In order to limit the time each garbage collection takes, the CPython GC is using the concept of object generation. The idea is that most objects have a very short lifespan and can thus be collected shortly after their creation. The flip side is that the older an object, the less likely it is to be unreachable.

So CPython defines three generations of objects (0, 1 and 2). Every new object starts in generation 0. If it survives a garbage collection if will be moved to the generation 1, where it will it will be surveyed for collection less often. If it survives another GC round it will be moved to generation 2 where it will be surveyed the least often.

The concept of object generation is a common optimization nowadays. The garbage collectors for Java and V8 (the JavaScript engine used in Chrome and Node.js) use a similar concept: young generation / old generation for Java, new-space / old-space for V8.

Optimization #2: limiting the number of full collections

The next question is: what triggers garbage collection? Whenever the number of objects in a particular generation gets over a certain threshold (which can be configured through gc.set_threshold()), collection starts. Note that when the GC decides to collect a given generation, it also collects the younger generations (e.g. it would never collect only gen 1 but also gen 0)

As a second optimization, CPython also limits the number of “full” collections, i.e. that are going through all three generations of objects. A full collection is only run when the ratio of objects that have survived the last “non-full” collection (that is, collection of generations 0 or 1 objects) is greater than 25% the number of objects that have survived the last full collection. This 25% ratio is hard-coded and cannot be configured.

As written in a comment in the GC source code: “each full garbage collection is more and more costly as the number of objects grows, but we do fewer and fewer of them

The danger of finalizers

There is however another issue. In any language, the garbage collector’s worst enemy is finalizers – user-defined methods which are called when the GC wants to collect an object (in Python a finalizer is created by defining the method __del__). What if a finalizer makes one or more objects reachable again?  This is why, up to Python 3.3, container objects inside a circular reference with a finalizer are never garbage-collected.

In the code below, we define a class with a finalizer. We then instanciate that class and add a self-reference to the object in order to mess with test the GC.

>>> class MyClass(object):
...     def __del__(self):
...             pass
>>> my_obj = MyClass()
>>> my_obj.ref = my_obj
>>> my_obj
<__main__.MyClass object at 0x00000000025FCEF0>

We then remove the reference to the object. We can then run the garbage collector.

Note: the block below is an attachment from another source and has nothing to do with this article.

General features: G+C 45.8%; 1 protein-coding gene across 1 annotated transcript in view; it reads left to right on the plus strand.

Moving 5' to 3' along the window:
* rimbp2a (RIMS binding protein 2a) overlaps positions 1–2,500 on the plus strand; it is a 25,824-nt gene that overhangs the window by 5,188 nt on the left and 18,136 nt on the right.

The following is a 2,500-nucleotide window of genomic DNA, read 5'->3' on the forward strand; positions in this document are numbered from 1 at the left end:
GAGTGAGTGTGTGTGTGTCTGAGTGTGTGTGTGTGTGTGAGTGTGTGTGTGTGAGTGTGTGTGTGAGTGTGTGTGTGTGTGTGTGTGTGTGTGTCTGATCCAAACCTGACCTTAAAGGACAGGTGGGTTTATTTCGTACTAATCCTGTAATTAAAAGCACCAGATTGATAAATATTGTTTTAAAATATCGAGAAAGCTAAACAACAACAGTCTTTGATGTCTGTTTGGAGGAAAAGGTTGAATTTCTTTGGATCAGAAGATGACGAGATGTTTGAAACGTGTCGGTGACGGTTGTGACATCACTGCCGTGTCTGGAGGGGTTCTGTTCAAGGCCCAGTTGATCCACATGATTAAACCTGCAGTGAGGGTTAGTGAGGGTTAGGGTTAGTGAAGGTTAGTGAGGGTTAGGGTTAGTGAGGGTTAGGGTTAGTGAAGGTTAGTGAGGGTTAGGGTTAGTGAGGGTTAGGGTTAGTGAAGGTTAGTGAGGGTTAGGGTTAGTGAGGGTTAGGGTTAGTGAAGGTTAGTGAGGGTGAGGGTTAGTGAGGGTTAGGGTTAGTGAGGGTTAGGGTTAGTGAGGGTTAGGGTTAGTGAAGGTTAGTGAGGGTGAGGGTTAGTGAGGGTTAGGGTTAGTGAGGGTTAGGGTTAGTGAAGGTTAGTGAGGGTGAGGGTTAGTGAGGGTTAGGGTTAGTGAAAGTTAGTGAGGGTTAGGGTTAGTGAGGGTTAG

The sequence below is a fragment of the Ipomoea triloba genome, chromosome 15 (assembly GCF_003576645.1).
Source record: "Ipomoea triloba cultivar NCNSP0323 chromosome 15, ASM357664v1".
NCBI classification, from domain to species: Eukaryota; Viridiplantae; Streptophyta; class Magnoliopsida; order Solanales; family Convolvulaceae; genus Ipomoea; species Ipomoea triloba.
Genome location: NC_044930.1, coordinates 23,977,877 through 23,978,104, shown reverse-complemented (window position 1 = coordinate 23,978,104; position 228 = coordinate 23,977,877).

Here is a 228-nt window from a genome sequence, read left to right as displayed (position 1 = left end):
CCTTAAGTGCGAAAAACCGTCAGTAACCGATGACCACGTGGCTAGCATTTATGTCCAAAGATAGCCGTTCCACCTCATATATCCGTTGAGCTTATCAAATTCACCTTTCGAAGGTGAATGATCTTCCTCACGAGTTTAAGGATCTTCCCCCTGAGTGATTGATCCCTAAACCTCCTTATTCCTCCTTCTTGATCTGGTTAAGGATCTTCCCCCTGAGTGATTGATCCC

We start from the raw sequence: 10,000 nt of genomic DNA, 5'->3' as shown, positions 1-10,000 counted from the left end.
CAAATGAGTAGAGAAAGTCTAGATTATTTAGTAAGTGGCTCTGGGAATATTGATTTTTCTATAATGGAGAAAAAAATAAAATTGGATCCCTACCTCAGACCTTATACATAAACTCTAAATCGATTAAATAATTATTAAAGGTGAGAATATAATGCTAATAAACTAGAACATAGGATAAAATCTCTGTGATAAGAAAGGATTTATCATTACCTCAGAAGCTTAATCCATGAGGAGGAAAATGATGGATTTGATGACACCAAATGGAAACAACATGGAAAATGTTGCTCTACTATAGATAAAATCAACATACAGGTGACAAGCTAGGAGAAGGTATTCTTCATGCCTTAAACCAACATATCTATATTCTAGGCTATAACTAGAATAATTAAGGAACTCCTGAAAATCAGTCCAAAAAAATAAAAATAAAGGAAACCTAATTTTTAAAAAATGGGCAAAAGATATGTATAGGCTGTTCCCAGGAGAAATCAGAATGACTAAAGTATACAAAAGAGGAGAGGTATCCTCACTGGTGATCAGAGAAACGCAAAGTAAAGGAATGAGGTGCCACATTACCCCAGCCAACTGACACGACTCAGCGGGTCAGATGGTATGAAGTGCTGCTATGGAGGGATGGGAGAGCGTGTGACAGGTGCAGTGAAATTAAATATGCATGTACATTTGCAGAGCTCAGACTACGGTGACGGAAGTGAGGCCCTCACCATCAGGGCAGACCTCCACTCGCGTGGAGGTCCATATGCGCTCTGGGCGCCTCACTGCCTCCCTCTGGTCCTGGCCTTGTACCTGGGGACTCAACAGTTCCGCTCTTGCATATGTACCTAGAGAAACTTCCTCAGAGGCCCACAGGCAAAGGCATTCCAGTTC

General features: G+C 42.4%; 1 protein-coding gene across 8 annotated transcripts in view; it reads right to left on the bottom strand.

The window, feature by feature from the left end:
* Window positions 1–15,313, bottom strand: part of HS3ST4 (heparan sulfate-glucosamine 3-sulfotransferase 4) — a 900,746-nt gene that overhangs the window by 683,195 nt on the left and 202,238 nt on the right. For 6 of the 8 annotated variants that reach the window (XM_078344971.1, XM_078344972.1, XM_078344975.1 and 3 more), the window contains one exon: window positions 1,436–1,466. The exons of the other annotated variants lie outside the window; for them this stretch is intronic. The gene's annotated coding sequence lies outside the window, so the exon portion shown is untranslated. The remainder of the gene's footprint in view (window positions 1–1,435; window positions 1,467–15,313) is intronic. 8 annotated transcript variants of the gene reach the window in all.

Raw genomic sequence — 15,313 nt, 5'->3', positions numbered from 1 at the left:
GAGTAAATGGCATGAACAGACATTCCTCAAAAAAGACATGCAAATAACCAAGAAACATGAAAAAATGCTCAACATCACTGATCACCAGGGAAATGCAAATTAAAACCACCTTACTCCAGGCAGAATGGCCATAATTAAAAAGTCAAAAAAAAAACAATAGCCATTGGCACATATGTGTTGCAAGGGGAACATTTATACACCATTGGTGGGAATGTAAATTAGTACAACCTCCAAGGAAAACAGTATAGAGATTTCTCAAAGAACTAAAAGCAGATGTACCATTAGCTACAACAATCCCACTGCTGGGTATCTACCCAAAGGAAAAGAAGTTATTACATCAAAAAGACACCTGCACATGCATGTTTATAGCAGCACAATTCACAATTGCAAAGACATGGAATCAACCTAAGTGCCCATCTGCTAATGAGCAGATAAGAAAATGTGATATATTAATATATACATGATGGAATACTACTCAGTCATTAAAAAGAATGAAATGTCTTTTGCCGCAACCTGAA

>>> del my_obj
>>> gc.collect()
>>> gc.garbage
[<__main__.MyClass object at 0x00000000025FCEF0>]

gc.garbage returns a list of uncollectable objects (objects that are marked as unreachable but cannot be collected) which now contains the object we tried to delete.

The PEP 442 (Python Enhancement Proposal), implemented with Python 3.4, however changes that behavior. Starting with Python 3.4, during a collection, finalizers for all the objects unreachable group of a circular references are called. Those objects which become reachable again are “revived”. Then, provided that those finalizers do not make the group reachable again, all references are cleared and all the objects are collected. Note that this does not work if you set the GC debug mode (thank you to Antoine Pitrou, the submitter of PEP 442, for the tip)

But Python 3.4 is not a license to do anything with finalizers. If a finalizer makes an object reachable again, its side effects (like writing to a file) would not be rolled back.

So the morale of the story is that you should be very careful with finalizers and only use them when you cannot do otherwise. Remember as well that you cannot tell when the object will really be deleted, even when you explicitly run the GC (the object could still be reachable from somewhere else). Likewise, the fact that the finalizer is called is not even a guarantee that the object will actually be collected.

What can you do?

With all this, what can you do if you believe garbage collection is hampering your application performance?

  • Do not use finalizers unless you really, really, really have to.
  • If you have to use finalizers and as a result end up with too many objects end up in gc.garbage, consider upgrading to Python 3.4 or greater
  • If you are not using cyclic references, you can disable the GC altogether by calling gc.disable()
  • Remember that a GC does not entirely get rid of all memory leaks. If you store a lot of data in global variables and forget to clear them, you will forever hold a reference to some objects – and there is nothing the GC can do. You can also use weak references – a reference which is not enough to keep an object alive.
  • You can tune the GC using the gc module.